Higgins pleased with decision to keep fines in Western New York
Congressman Brian Higgins is crediting an engaged, enraged and educated community with Wednesday's sentencing decision in federal court, which brought some justice to a community he said has suffered extensively as a result of Tonawanda Coke's criminal neglect.
"The fines could never be steep enough for the cost to this community and its residents, but we are pleased that Tonawanda Coke will be made to pay for their negligence, and more than $12 million in fines will be kept here where the psychological, physical and property damage occurred," Higgins said.
He credits residents with beginning the effort to get state and federal agencies to take note of what they were witnessing in the vicinity of the plant and credits Judge William Skretny for hearing the community's call for fines to be reinvested into community service projects.
A past criminal investigation by the U.S. Environmental Protection Agency and New York State Department of Environmental Conservation revealed the company employees deliberately ignored environmental procedures, leading to the release of toxic pollution at Tonawanda Coke.
As U.S. Attorney Mango stated in court, Tonawanda Coke displayed a "catch me if you can attitude." Thanks to the tireless, passionate and persistent community advocates, Higgins said, Tonawanda Coke was caught and convicted.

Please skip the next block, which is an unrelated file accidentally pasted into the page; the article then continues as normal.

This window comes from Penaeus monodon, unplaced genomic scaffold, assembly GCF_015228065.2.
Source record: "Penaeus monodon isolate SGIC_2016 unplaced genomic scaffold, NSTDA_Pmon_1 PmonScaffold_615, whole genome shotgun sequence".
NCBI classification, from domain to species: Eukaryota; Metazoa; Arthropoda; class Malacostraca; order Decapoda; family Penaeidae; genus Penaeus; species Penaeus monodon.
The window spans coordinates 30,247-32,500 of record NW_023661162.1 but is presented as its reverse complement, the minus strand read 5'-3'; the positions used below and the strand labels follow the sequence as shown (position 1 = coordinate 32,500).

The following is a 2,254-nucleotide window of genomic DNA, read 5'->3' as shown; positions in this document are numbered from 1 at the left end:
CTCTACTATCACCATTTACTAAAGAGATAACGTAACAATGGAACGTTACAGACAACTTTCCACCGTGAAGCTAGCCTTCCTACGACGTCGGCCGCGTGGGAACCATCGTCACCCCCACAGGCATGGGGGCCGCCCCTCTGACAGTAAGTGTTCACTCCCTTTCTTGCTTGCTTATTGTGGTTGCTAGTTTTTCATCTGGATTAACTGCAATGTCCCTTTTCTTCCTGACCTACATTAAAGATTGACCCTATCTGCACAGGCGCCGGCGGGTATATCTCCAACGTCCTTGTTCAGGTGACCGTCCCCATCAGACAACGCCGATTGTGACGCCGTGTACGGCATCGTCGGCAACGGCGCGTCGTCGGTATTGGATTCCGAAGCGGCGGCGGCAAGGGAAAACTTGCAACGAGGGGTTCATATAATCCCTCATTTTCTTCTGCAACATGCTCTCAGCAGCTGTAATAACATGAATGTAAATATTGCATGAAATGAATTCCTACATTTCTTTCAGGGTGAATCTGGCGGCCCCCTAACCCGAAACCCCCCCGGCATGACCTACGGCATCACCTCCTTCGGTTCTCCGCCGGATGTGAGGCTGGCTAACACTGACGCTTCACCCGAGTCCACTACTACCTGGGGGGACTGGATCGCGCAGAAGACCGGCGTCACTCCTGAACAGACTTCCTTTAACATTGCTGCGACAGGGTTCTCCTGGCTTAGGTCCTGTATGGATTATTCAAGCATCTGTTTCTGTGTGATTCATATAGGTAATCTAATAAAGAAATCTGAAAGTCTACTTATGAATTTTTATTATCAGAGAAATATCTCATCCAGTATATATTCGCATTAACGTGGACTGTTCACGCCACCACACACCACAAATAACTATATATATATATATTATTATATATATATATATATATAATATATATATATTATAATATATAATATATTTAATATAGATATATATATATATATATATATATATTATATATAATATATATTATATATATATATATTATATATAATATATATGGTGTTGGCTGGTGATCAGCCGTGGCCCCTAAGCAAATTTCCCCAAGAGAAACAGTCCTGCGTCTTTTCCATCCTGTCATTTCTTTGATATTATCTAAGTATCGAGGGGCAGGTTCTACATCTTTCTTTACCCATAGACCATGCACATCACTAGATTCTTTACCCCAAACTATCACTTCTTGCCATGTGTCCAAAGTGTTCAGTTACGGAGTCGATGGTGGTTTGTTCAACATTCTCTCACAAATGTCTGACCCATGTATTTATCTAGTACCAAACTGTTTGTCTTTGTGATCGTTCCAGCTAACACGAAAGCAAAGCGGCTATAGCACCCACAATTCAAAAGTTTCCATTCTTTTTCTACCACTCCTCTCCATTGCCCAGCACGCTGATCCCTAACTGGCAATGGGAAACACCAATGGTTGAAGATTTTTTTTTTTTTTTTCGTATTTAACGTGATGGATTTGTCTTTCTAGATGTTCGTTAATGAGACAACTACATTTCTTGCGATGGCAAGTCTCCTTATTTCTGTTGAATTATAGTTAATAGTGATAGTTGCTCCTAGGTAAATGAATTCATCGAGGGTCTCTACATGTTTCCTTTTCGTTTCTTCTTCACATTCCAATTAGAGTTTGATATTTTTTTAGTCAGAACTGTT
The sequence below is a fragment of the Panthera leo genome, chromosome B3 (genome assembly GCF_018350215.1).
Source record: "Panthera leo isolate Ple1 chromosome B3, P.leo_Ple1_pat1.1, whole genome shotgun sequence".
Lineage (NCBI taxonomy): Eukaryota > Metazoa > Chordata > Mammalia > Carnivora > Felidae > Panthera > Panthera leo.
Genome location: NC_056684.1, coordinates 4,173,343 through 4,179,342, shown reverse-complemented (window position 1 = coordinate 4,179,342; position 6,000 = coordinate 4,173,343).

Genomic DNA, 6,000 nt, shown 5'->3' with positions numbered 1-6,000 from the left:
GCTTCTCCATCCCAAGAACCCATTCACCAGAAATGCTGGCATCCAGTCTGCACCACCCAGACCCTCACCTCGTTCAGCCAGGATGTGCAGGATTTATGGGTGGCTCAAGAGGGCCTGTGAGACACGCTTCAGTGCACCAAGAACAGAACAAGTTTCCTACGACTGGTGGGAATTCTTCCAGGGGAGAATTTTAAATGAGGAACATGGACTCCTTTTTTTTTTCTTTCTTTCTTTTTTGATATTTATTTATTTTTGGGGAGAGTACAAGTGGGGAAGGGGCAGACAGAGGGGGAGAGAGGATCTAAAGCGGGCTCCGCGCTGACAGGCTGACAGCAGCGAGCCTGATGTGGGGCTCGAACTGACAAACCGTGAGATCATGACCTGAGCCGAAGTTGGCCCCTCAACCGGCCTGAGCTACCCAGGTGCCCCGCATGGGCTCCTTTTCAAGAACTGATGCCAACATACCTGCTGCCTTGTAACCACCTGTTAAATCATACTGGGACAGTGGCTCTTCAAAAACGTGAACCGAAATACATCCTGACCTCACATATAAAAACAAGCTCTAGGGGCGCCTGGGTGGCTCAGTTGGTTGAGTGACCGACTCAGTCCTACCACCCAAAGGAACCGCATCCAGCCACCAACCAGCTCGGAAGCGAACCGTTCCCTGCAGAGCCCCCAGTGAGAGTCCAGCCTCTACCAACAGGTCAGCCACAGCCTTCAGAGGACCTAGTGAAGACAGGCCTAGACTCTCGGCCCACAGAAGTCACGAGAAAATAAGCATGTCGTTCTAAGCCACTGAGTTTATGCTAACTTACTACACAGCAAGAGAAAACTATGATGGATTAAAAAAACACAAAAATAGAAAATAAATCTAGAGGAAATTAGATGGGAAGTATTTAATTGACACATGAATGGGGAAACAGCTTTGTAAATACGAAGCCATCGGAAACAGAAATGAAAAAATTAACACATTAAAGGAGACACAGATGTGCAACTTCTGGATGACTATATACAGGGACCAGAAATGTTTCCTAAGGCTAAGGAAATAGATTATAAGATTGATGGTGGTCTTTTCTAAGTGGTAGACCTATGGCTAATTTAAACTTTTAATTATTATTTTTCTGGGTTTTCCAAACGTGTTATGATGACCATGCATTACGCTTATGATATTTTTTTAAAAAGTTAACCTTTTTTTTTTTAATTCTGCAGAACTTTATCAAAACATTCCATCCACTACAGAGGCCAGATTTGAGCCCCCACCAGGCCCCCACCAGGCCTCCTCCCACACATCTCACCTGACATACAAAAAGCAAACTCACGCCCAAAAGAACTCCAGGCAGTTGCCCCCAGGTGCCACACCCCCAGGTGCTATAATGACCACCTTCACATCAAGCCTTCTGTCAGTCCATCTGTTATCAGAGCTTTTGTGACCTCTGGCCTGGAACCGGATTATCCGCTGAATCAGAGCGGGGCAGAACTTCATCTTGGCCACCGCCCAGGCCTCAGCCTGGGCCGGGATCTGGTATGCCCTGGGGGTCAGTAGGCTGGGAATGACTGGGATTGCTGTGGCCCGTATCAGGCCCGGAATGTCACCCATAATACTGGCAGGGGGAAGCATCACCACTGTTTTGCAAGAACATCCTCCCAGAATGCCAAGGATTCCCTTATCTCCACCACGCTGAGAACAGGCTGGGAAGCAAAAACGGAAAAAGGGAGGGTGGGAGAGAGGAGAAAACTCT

Last April, following successful litigation by the U.S. Attorney's office, Tonawanda Coke and an employee were found guilty of violations to the Clean Air Act and Resource Conservation and Recovery Act for illegally releasing benzene, a cancer-causing agent, into the air and improperly dumping toxic sludge into the ground. Higgins called for the fines imposed in this case to be kept here in the community, rather than returned to the federal government.
This was only the second successful criminal prosecution involving the Clean Air Act in the entire nation.
In a separate incident, a January explosion at Tonawanda Coke rocked local neighborhoods, raising new concerns about safety and air quality. Higgins sent a letter to the EPA and Occupational Safety and Health urging them to conduct an investigation into the incident. Investigations by the NYSDEC, OSHA and EPA are currently underway. In a March 10 letter to Higgins, the EPA confirmed it is conducting an investigation "to determine how the incident occurred, and if there are any violations of the federal Emergency Planning Community Right to Know Act, Superfund law or the Clean Air Act."
OSHA has told Higgins' office that, due to the complexity of the case, it will take the full six-month period to complete its investigation (July 30), after which it will issue a citation.